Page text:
Effects of phosphite, a reduced form of phosphate, on the growth and phosphorus nutrition of spinach (Spinacia oleracea L.)

Hoang Thi Bich Thao, Takeo Yamakawa, Aung Kyaw Myint, Papa Saliou Sarr

Research output: Contribution to journalArticle

18 Citations (Scopus)

Abstract

Phosphite (Phi) may potentially supply phosphorus (P) nutrition to plants and is widely marketed as a super P fertilizer for many crops. This study investigated the effects of Phi on growth and P nutrition in spinach (Spinacia oleracea L.). High-rate foliar application experiments designed to evaluate the phytotoxicity and P nutritional potential of different Phi formulations by foliar application at two rates (0.15 and 0.3% P2O5) showed that all Phi formulations did not improve plant growth under different available P-soils, but rather significantly decreased shoot dry weight (DW) at the higher rate. In two other soil and hydroponic experiments, Phi was foliar applied at a low rate (0.05% P2O5) and root P treatments were combinations of Phi and phosphate (Pi) at different Pi : Phi ratios for a high P level (the soil experiment) or a low P level (the hydroponic experiment). In both experiments, shoot DW decreased markedly as the Pi : Phi ratios decreased from 100:0 to 0:100 and Phi foliar application did not improve plant growth. In the soil experiment, plants grew poorest at 0:100, but grew well when both Phi and Pi were applied at a high rate of 115 mg P pot-1, indicating that at this level Phi had a negative effect on only severely P-deficient plants. Root growth of no Pi-fertilized plants was strongly inhibited by Phi from either root or foliar application. In both experiments, P concentration drastically decreased with decreasing Pi : Phi ratios from 100:0 to 0:100, but increased substantially with foliar application of Phi compared with Pi, suggesting that Phi was absorbed poorly by the roots, but was well absorbed by the leaves compared to Pi. We conclude that Phi cannot be used as a P fertilizer for spinach via either root or foliar applications at low or high levels, and also that Phi has no beneficial effect on the growth of spinach. As Phi is now widely marketed as a P fertilizer for many crops, care should be taken in selecting Phi as a P fertilizer for a given crop.

Original languageEnglish
Pages (from-to)761-768
Number of pages8
JournalSoil Science and Plant Nutrition
Volume54
Issue number5
DOIs
Publication statusPublished - Oct 1 2008

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Spinacia oleracea
foliar application
spinach
nutrition
phosphate
phosphates
phosphorus
fertilizers
fertilizer
experiment
hydroponics
soil
crop
crops
plant growth
shoot
shoots
phytotoxicity
effect
root growth

All Science Journal Classification (ASJC) codes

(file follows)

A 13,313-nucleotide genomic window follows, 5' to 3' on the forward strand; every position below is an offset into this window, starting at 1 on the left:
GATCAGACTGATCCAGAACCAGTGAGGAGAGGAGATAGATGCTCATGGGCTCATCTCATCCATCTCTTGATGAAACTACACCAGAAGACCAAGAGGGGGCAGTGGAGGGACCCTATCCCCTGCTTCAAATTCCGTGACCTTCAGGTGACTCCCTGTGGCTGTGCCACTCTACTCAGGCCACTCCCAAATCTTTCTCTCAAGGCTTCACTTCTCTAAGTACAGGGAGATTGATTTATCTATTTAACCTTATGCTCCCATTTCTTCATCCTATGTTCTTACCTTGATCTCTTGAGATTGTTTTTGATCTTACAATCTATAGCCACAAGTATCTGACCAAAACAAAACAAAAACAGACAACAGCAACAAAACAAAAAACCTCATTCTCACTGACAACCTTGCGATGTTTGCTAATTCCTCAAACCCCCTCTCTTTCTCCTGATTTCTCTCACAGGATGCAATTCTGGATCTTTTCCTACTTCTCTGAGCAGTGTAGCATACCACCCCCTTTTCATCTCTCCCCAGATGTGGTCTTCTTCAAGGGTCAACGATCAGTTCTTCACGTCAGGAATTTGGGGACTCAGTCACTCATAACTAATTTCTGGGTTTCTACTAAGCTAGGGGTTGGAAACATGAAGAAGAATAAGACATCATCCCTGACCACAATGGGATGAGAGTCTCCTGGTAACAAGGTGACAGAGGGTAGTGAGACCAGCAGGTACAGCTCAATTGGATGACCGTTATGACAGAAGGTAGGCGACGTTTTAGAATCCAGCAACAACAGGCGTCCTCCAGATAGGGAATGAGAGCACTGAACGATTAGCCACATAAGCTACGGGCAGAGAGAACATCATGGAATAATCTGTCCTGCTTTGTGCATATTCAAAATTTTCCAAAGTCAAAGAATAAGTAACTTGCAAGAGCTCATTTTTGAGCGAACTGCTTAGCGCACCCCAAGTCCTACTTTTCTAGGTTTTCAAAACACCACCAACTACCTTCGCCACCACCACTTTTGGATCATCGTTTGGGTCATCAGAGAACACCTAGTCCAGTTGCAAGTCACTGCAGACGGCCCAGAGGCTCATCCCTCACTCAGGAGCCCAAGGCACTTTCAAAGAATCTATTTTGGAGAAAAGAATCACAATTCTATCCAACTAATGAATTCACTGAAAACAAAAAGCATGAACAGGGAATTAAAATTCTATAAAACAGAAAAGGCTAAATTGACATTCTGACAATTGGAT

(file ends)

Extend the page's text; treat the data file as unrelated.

• Soil Science
  • Plant Science

Cite this

Effects of phosphite, a reduced form of phosphate, on the growth and phosphorus nutrition of spinach (Spinacia oleracea L.). / Thao, Hoang Thi Bich; Yamakawa, Takeo; Myint, Aung Kyaw; Sarr, Papa Saliou.

In: Soil Science and Plant Nutrition, Vol. 54, No. 5, 01.10.2008, p. 761-768.

Research output: Contribution to journalArticle

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abstract = "Phosphite (Phi) may potentially supply phosphorus (P) nutrition to plants and is widely marketed as a super P fertilizer for many crops. This study investigated the effects of Phi on growth and P nutrition in spinach (Spinacia oleracea L.). High-rate foliar application experiments designed to evaluate the phytotoxicity and P nutritional potential of different Phi formulations by foliar application at two rates (0.15 and 0.3{\%} P2O5) showed that all Phi formulations did not improve plant growth under different available P-soils, but rather significantly decreased shoot dry weight (DW) at the higher rate. In two other soil and hydroponic experiments, Phi was foliar applied at a low rate (0.05{\%} P2O5) and root P treatments were combinations of Phi and phosphate (Pi) at different Pi : Phi ratios for a high P level (the soil experiment) or a low P level (the hydroponic experiment). In both experiments, shoot DW decreased markedly as the Pi : Phi ratios decreased from 100:0 to 0:100 and Phi foliar application did not improve plant growth. In the soil experiment, plants grew poorest at 0:100, but grew well when both Phi and Pi were applied at a high rate of 115 mg P pot-1, indicating that at this level Phi had a negative effect on only severely P-deficient plants. Root growth of no Pi-fertilized plants was strongly inhibited by Phi from either root or foliar application. In both experiments, P concentration drastically decreased with decreasing Pi : Phi ratios from 100:0 to 0:100, but increased substantially with foliar application of Phi compared with Pi, suggesting that Phi was absorbed poorly by the roots, but was well absorbed by the leaves compared to Pi. We conclude that Phi cannot be used as a P fertilizer for spinach via either root or foliar applications at low or high levels, and also that Phi has no beneficial effect on the growth of spinach. As Phi is now widely marketed as a P fertilizer for many crops, care should be taken in selecting Phi as a P fertilizer for a given crop.",
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